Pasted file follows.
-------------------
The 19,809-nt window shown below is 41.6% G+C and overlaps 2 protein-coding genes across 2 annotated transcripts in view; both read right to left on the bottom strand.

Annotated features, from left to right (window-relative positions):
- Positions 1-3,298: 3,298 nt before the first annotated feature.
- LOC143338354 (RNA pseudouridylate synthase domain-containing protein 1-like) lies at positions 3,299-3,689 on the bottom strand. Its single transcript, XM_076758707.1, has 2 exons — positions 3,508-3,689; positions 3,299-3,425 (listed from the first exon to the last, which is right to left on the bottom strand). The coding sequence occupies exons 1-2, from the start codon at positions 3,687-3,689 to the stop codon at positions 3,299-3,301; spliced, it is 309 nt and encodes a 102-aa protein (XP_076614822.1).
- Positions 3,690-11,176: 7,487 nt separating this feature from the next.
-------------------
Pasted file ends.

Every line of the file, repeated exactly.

The 19,809-nt window shown below is 41.6% G+C and overlaps 2 protein-coding genes across 2 annotated transcripts in view; both read right to left on the bottom strand.

Annotated features, from left to right (window-relative positions):
- Positions 1-3,298: 3,298 nt before the first annotated feature.
- LOC143338354 (RNA pseudouridylate synthase domain-containing protein 1-like) lies at positions 3,299-3,689 on the bottom strand. Its single transcript, XM_076758707.1, has 2 exons — positions 3,508-3,689; positions 3,299-3,425 (listed from the first exon to the last, which is right to left on the bottom strand). The coding sequence occupies exons 1-2, from the start codon at positions 3,687-3,689 to the stop codon at positions 3,299-3,301; spliced, it is 309 nt and encodes a 102-aa protein (XP_076614822.1).
- Positions 3,690-11,176: 7,487 nt separating this feature from the next.